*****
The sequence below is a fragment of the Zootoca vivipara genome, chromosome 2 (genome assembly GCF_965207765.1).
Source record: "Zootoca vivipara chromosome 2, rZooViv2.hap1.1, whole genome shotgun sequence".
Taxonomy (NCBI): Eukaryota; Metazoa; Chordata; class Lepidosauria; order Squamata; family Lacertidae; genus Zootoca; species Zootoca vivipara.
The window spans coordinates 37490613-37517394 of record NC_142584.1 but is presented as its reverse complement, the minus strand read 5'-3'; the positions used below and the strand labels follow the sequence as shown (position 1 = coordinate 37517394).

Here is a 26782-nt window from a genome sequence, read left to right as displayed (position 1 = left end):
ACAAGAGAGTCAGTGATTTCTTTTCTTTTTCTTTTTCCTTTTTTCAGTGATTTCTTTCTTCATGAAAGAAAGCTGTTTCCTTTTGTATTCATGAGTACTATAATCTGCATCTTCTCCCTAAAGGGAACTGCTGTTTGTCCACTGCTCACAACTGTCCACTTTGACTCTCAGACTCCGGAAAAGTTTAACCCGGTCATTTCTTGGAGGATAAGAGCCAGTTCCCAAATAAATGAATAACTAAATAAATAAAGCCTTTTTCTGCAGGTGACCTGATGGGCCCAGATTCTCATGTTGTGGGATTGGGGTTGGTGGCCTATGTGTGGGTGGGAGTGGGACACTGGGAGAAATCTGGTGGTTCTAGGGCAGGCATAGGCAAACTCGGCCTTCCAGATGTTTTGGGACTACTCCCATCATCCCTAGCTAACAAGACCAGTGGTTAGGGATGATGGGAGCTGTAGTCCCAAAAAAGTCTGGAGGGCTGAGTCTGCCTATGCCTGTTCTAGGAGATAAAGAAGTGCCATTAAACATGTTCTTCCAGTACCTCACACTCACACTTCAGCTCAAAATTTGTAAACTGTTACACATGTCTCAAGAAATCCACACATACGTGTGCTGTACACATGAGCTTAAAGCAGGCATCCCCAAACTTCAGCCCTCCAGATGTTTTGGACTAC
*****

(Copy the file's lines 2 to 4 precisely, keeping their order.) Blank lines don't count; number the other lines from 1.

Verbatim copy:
Source record: "Zootoca vivipara chromosome 2, rZooViv2.hap1.1, whole genome shotgun sequence".
Taxonomy (NCBI): Eukaryota; Metazoa; Chordata; class Lepidosauria; order Squamata; family Lacertidae; genus Zootoca; species Zootoca vivipara.
The window spans coordinates 37490613-37517394 of record NC_142584.1 but is presented as its reverse complement, the minus strand read 5'-3'; the positions used below and the strand labels follow the sequence as shown (position 1 = coordinate 37517394).